Princess Paddle Board had a little more luck. She was also stuck in the end zone-sized area, but at least she was able to avoid the thick, gooey, paddle-snagging weeds growing thickly enough to walk on near the shoreline.

Or she was lucky until we almost ran into her while trying – for the umpteenth time – to escape our own personal Bermuda Triangle and make it to the dock (it would have been easier to portage across the weeds).

That's when she fell in the lonk. And I found out she did not, in fact, have on a swim suit. And I would have to haul her lonk-water logged body home smelling like a lonk.


The children answered in the usual teen manner of indistinct mumbles, grumbles and sighs.

I answered with clear, distinct and creative swearing.

So, would we do it again?

Of course!

After everyone dried off, cooled down, and filled up on junk food, their angelic little faces lit up with broad smiles as we laughed about our adventure.

A smile is the non-o-syllabic form of teen communication that speaks the loudest.

Saturday, July 19, 2014

Keeping the Faith

This is not a review of the Billy Joel concert at Wrigley Field July 18. Because really, what else would I write besides that the show was amazing and Billy Joel was awesome and adorable. And I could have told you that before the lights even came up.

Let's face it, Billy Joel could have gone on stage and presented a two-hour dissertation on the state of modern paint drying and I would have squealed like a teen-aged girl goosed by the captain of the football team. Luckily for the sold-out crowd, Billy Joel instead chose to do what he does best, delivering a fantastic performance and generally delighting the audience. His two-hour, hit-filled show featured 23 of his songs in addition to “Take Me Out to the Ballgame” and “My Kind of Town (Chicago Is).” The set list included many of my favorites because they're all my favorites, but was light on the more obscure pieces that I like. If he played 'em all, we'd still be there. Which would be OK by me.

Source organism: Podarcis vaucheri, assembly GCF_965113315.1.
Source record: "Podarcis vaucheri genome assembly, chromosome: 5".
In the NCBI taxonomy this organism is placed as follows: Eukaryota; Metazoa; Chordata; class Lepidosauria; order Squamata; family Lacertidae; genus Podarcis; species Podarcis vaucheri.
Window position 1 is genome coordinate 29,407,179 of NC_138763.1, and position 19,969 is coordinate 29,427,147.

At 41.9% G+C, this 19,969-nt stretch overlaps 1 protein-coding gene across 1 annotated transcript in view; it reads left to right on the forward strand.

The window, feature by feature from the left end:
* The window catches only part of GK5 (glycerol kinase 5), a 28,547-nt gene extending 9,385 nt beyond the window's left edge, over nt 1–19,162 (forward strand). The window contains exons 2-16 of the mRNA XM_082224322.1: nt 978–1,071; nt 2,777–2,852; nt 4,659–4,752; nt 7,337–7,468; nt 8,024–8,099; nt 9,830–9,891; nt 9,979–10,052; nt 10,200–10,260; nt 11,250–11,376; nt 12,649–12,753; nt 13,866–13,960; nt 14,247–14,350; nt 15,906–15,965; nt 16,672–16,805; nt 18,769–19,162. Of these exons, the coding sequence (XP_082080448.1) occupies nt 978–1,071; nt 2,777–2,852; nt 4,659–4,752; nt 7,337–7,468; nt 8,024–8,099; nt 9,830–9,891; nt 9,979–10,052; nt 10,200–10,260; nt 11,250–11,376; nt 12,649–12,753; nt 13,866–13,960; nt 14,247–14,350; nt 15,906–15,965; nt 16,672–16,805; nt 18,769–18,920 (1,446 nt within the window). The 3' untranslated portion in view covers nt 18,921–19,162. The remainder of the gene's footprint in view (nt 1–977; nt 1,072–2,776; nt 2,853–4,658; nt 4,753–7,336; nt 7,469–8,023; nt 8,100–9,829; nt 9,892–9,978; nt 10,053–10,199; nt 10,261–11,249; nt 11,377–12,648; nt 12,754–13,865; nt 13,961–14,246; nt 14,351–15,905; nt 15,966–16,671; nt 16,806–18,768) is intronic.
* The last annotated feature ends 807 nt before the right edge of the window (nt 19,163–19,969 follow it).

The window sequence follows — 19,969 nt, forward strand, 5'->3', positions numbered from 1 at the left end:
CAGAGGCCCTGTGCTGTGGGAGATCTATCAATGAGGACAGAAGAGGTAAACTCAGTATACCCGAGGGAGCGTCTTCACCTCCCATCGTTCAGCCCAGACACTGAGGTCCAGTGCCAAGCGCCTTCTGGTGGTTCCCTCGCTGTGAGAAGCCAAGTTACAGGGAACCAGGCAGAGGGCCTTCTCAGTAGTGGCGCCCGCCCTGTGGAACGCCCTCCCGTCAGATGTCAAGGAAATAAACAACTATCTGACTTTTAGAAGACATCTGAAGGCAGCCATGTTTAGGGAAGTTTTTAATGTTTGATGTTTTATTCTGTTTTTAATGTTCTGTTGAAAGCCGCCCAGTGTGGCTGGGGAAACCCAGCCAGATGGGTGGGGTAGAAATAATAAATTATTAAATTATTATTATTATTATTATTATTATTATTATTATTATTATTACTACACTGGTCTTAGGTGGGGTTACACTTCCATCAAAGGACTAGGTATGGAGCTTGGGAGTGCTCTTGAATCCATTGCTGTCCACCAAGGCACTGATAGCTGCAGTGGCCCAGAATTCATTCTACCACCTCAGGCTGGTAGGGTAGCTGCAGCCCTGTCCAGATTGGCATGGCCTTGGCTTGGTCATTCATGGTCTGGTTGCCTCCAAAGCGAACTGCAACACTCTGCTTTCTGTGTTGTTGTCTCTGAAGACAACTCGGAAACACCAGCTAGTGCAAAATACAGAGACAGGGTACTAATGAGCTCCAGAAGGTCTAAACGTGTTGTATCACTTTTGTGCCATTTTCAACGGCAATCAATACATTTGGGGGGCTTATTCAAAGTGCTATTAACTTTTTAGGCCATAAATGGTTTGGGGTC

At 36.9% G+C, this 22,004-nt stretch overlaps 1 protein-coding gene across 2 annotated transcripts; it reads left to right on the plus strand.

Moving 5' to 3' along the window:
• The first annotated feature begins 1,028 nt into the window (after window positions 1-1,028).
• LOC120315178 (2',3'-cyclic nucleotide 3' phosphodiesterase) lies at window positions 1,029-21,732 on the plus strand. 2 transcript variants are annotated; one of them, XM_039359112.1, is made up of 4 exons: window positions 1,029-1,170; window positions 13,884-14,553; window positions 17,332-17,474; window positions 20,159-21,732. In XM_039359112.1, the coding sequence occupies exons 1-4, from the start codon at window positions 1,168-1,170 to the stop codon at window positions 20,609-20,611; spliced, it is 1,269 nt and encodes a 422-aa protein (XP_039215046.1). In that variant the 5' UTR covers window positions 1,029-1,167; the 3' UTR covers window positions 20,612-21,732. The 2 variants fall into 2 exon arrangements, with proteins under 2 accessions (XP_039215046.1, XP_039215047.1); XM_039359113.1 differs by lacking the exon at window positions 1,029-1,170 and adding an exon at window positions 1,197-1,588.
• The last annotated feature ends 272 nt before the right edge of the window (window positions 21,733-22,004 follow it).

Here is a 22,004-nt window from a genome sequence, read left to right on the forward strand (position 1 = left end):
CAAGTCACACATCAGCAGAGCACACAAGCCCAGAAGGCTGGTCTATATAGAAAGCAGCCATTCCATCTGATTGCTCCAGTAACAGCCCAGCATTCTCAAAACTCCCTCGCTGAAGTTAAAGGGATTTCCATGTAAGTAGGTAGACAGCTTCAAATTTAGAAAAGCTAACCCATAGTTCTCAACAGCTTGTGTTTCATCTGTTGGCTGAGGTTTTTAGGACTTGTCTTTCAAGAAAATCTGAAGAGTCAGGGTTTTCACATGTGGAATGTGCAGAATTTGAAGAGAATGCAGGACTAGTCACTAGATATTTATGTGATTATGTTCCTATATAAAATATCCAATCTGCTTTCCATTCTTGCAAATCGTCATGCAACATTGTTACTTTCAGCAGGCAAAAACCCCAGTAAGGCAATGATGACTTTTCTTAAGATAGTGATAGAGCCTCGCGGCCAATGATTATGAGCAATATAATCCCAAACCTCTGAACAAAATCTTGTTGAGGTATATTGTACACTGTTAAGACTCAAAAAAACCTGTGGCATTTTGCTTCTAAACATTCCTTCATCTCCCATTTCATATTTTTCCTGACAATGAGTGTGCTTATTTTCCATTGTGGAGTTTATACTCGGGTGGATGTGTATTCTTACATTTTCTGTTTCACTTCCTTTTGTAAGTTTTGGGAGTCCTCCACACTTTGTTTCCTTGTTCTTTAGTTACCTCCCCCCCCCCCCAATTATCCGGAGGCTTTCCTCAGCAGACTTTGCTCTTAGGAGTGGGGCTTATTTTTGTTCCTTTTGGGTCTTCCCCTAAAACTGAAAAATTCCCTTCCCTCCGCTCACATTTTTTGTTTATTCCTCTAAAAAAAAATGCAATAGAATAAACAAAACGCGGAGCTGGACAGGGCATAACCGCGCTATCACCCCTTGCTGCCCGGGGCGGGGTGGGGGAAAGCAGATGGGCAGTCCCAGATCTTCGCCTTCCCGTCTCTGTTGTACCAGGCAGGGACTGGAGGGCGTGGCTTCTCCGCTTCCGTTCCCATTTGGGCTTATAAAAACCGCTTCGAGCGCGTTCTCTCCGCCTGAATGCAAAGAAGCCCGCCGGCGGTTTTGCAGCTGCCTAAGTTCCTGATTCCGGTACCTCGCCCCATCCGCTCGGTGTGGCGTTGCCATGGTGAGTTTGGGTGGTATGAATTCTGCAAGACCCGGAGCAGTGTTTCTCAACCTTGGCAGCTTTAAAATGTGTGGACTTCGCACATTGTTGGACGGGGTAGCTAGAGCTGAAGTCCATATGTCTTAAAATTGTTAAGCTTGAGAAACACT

But this isn't a concert review, it's a Chicago experience review. Or more accurately a big shout out to some of the friendly, helpful people I met during My Big Adventure Travelling to Chicago All By Myself. You often hear visitors say that Midwesterners are friendly, and by golly, we are!

Thank you to the Chicago art museum docent who practically took me by the hand and led me to the drinking fountain when I asked for directions. I must have looked particularly confused and dehydrated.

Thank you to the people who didn't honk at me when I ran the red light leaving the Millennium Park garage. In that dark intersection beneath the overpass, I was not the only person who clearly had no idea where they were supposed to be. In all fairness, I didn't honk at anyone, either.

Thank you to the lady who showed me how to use the Ventra card kiosk to get my ticket for the “L” to Wrigley. A bazillion out-of-towners trying to get on the Red Line at Grand at 5 p.m. and less than 10% knew how to work the ticket machines. We all apologize for the delay, regular commuters.

Speaking of out-of-towners, it was so nice to meet you, couple from Ontario, Canada! They traveled all the way to Chicago for a three-day weekend planned around the Billy Joel concert. And a ride on the “L.”

Thank you, young girl who thanked me over and over again when I let you have the open seat on the train (I didn't tell you I have to face forward or I get motion sickness). She'd had a long day at work and looked exhausted. In addition to being friendly and kind, she's a concert musician and opera singer. And obviously a Midwesterner.

Thank you to the crazy fan outside the stadium who was over-the-moon about meeting the members of Gavin McGraw's band. You made me feel not-so-crazy. And thanks to the security guy who let her talk to them and let me listen to her gush as we stood outside the performers' bus area.